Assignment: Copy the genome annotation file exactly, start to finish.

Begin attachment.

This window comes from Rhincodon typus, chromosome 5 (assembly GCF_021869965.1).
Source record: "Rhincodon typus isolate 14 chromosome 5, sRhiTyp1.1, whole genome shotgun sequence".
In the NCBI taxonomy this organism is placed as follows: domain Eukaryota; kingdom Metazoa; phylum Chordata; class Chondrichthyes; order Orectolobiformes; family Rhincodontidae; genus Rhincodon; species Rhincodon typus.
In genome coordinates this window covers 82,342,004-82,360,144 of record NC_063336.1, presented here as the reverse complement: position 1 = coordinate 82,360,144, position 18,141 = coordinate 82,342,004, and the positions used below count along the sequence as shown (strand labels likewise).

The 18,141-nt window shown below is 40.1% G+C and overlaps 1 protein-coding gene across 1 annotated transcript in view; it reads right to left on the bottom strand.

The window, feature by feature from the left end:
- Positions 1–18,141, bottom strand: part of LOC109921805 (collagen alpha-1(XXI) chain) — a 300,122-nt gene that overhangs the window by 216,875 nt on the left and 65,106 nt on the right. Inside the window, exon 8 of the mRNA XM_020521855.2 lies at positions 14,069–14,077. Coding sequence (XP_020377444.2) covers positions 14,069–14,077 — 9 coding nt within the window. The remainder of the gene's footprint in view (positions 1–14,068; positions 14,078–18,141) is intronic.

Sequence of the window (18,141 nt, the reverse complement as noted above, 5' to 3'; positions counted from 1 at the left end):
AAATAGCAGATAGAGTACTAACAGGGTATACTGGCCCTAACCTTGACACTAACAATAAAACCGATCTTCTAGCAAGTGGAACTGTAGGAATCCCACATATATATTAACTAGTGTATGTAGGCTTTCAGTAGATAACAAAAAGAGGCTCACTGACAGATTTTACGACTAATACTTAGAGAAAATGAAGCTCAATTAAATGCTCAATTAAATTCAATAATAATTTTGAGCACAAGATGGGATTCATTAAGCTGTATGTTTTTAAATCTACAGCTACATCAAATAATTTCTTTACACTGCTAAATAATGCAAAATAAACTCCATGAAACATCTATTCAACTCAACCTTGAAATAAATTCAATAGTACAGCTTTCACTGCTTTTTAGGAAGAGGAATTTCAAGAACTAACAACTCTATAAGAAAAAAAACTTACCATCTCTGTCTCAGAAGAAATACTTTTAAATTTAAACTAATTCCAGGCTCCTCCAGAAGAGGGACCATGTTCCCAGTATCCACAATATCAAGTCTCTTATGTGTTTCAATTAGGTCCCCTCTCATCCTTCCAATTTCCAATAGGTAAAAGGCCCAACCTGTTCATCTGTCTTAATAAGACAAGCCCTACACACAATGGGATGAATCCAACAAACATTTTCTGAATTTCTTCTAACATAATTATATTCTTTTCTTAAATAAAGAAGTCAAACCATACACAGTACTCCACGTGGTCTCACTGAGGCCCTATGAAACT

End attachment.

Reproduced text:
This window comes from Rhincodon typus, chromosome 5 (assembly GCF_021869965.1).
Source record: "Rhincodon typus isolate 14 chromosome 5, sRhiTyp1.1, whole genome shotgun sequence".
In the NCBI taxonomy this organism is placed as follows: domain Eukaryota; kingdom Metazoa; phylum Chordata; class Chondrichthyes; order Orectolobiformes; family Rhincodontidae; genus Rhincodon; species Rhincodon typus.
In genome coordinates this window covers 82,342,004-82,360,144 of record NC_063336.1, presented here as the reverse complement: position 1 = coordinate 82,360,144, position 18,141 = coordinate 82,342,004, and the positions used below count along the sequence as shown (strand labels likewise).

The 18,141-nt window shown below is 40.1% G+C and overlaps 1 protein-coding gene across 1 annotated transcript in view; it reads right to left on the bottom strand.

The window, feature by feature from the left end:
- Positions 1–18,141, bottom strand: part of LOC109921805 (collagen alpha-1(XXI) chain) — a 300,122-nt gene that overhangs the window by 216,875 nt on the left and 65,106 nt on the right. Inside the window, exon 8 of the mRNA XM_020521855.2 lies at positions 14,069–14,077. Coding sequence (XP_020377444.2) covers positions 14,069–14,077 — 9 coding nt within the window. The remainder of the gene's footprint in view (positions 1–14,068; positions 14,078–18,141) is intronic.

Sequence of the window (18,141 nt, the reverse complement as noted above, 5' to 3'; positions counted from 1 at the left end):
AAATAGCAGATAGAGTACTAACAGGGTATACTGGCCCTAACCTTGACACTAACAATAAAACCGATCTTCTAGCAAGTGGAACTGTAGGAATCCCACATATATATTAACTAGTGTATGTAGGCTTTCAGTAGATAACAAAAAGAGGCTCACTGACAGATTTTACGACTAATACTTAGAGAAAATGAAGCTCAATTAAATGCTCAATTAAATTCAATAATAATTTTGAGCACAAGATGGGATTCATTAAGCTGTATGTTTTTAAATCTACAGCTACATCAAATAATTTCTTTACACTGCTAAATAATGCAAAATAAACTCCATGAAACATCTATTCAACTCAACCTTGAAATAAATTCAATAGTACAGCTTTCACTGCTTTTTAGGAAGAGGAATTTCAAGAACTAACAACTCTATAAGAAAAAAAACTTACCATCTCTGTCTCAGAAGAAATACTTTTAAATTTAAACTAATTCCAGGCTCCTCCAGAAGAGGGACCATGTTCCCAGTATCCACAATATCAAGTCTCTTATGTGTTTCAATTAGGTCCCCTCTCATCCTTCCAATTTCCAATAGGTAAAAGGCCCAACCTGTTCATCTGTCTTAATAAGACAAGCCCTACACACAATGGGATGAATCCAACAAACATTTTCTGAATTTCTTCTAACATAATTATATTCTTTTCTTAAATAAAGAAGTCAAACCATACACAGTACTCCACGTGGTCTCACTGAGGCCCTATGAAACT